In this way, the new Almohad mosque was saturated with extraordinary political and strict imagery, being firmly connected with the decision line and made unobtrusive references to the antiquated Umayyad Caliph, whose incredible mosque was a model for a lot of ensuing Moroccan and Moorish designers. It is obscure if the main Koutoubia Mosque had a minaret.
However, a few antiquarians have recommended that a previous stronghold of the Almoravid kasbah on the mosque’s northeastern corner may have been changed over into the mosque’s first minaret. Its remaining parts may have been obvious even as late as the start of the nineteenth century.
It is equivocal when precisely the primary Koutoubia Mosque vanished; however, its design is notable on account of current unearthing beginning in 1923. On the north side of the mosque still, there are some remaining parts of the mosque, like the Mihrab or Qibla wall layout.
The Second Koutoubia Mosque
Abd al-Mu’min ordered to build a subsequent mosque straightforwardly appended toward the main mosque’s southeastern (qibla) side. The explanations behind this unordinary choice are as yet not completely comprehended. The most famous chronicled story affirms that Abd al-Mu’min found, perhaps during its development, that the underlying mosque was skewed with the qibla (apparently as per Almohad standards).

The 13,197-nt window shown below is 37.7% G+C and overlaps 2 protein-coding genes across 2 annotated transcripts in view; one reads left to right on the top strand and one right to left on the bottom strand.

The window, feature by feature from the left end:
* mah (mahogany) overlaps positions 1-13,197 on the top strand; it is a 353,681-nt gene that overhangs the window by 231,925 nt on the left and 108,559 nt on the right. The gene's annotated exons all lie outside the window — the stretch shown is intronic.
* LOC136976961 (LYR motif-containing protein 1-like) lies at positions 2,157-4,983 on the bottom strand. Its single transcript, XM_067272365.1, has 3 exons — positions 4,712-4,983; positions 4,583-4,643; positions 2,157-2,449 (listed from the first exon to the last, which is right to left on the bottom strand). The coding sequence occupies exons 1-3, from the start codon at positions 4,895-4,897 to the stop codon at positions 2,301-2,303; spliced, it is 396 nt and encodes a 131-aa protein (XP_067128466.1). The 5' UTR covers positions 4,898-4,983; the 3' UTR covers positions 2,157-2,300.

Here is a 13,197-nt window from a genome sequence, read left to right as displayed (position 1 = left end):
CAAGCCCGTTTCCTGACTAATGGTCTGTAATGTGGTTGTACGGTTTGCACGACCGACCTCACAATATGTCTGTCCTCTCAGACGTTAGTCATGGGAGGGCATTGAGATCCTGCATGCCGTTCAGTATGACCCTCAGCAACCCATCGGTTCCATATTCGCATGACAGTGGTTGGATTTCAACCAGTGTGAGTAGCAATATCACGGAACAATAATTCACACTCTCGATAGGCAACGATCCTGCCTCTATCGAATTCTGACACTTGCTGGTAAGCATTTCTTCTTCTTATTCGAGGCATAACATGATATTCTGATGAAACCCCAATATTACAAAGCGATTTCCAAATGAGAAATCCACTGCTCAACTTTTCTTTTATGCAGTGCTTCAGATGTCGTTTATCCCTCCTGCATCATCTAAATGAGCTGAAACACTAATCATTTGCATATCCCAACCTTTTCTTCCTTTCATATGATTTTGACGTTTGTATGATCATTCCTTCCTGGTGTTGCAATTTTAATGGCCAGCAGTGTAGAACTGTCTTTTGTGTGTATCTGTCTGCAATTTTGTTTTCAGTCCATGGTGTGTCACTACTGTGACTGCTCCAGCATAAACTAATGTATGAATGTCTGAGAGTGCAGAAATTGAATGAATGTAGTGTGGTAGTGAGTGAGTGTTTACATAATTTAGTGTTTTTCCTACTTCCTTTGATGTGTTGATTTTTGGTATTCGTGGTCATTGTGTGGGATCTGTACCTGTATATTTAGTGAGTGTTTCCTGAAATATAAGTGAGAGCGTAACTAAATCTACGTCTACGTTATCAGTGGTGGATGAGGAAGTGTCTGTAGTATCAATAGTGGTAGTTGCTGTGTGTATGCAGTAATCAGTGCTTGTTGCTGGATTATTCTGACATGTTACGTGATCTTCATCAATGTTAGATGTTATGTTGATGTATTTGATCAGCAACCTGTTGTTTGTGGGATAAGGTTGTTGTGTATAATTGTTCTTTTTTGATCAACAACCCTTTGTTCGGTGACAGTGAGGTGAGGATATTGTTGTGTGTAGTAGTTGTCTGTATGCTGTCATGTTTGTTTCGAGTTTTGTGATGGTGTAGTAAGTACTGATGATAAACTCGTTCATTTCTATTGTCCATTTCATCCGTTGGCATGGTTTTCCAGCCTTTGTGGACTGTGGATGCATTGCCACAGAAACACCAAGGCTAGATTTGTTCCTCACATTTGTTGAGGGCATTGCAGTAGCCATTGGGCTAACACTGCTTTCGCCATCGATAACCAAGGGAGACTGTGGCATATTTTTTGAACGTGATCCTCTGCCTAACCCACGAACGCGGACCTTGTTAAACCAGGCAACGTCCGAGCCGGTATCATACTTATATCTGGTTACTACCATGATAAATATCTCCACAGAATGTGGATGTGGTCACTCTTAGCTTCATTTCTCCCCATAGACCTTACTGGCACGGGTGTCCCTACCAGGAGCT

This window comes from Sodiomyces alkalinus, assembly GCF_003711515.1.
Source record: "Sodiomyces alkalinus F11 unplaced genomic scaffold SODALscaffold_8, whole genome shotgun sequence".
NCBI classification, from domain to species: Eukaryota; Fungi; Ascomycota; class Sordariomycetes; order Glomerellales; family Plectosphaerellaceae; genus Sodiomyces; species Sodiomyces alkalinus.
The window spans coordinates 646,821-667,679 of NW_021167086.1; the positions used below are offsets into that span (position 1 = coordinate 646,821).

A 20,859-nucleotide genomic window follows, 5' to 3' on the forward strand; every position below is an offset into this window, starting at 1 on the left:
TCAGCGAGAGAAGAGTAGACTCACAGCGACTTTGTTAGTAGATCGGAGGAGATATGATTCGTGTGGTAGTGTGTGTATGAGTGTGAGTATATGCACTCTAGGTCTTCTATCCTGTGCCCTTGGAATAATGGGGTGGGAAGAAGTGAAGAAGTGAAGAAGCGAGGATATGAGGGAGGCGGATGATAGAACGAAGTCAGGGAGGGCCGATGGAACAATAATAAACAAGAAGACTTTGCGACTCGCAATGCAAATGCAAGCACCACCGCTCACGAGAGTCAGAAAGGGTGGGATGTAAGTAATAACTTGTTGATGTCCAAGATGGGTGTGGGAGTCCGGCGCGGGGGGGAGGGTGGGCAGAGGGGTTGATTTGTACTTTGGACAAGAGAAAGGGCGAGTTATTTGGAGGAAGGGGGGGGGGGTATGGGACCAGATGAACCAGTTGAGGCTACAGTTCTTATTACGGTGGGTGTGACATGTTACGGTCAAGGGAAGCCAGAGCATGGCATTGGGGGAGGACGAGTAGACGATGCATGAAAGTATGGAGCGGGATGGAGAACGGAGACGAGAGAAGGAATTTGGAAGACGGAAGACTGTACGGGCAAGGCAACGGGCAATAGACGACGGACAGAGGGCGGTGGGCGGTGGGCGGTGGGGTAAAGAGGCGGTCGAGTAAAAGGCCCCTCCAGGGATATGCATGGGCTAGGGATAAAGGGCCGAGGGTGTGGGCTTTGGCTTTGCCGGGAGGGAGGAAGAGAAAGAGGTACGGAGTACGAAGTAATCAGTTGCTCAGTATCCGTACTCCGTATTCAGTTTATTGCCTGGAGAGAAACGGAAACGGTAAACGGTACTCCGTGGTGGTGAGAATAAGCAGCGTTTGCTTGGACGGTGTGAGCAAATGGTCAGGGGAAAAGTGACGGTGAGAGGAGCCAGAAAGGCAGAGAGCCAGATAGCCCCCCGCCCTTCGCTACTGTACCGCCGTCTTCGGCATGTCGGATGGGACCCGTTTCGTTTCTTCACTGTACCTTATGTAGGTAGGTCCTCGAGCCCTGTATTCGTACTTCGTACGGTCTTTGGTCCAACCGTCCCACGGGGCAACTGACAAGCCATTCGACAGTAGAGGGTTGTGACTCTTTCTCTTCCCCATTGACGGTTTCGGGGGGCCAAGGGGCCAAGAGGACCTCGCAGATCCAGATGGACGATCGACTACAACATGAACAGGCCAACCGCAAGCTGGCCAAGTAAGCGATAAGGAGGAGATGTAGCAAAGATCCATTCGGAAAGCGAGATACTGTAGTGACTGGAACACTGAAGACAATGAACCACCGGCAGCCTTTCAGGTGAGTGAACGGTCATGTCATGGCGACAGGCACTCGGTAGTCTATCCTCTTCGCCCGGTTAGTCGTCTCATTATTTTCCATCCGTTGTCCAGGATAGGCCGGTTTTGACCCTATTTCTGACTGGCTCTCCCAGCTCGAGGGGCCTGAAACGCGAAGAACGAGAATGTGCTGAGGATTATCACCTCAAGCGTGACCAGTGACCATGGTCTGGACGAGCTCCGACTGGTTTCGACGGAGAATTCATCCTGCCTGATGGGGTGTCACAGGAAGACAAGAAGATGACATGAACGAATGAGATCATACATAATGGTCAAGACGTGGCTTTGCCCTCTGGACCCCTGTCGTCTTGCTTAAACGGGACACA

The subsequent mosque is to be sure adjusted marginally further toward the south. Other potential inspirations for the development of the mosque may have been to oblige a developing populace, to twofold the structure’s size to make it more noteworthy, or even as a pardon to make one of the mosques select to the decision elites while the difference was utilized by everybody.
The development dates of the subsequent mosque are additionally not immovably settled. One verifiable account claims that development started on the subsequent mosque in May 1158 and was finished with the introduction of the main Friday petitions in September of that very year. Notwithstanding, this development period appears to be unrealistically short and all things considered, development either started before May 1158 or (maybe more probable) proceeded after September 1158. The popular minaret of the mosque, which is noticeable today, is additionally not definitively dated.
The second Koutoubia Mosque was constructed practically indistinguishable from the first except for its changed direction. The format, engineering plans, measurements, and materials utilized for development were practical all the same. The solitary design contrasts are in a couple of subtleties and in the way that the subsequent mosque was somewhat more extensive than the first. The mosque’s floor plan is also somewhat irregular because its northern divider is as yet the old south mass of the principal mosque, which is at a marginally unique point from the subsequent mosque (because of the diverse qibla direction, as clarified previously).
Today’s Koutoubia Mosque
The mosque and its minaret were reestablished toward the finish of the 1990s.In 2016 the mosque was fitted with sun-oriented boards, sunlight-based water warmers, and LED lights as a feature of a push to update mosques more reliant on sustainable, environmentally friendly power energy.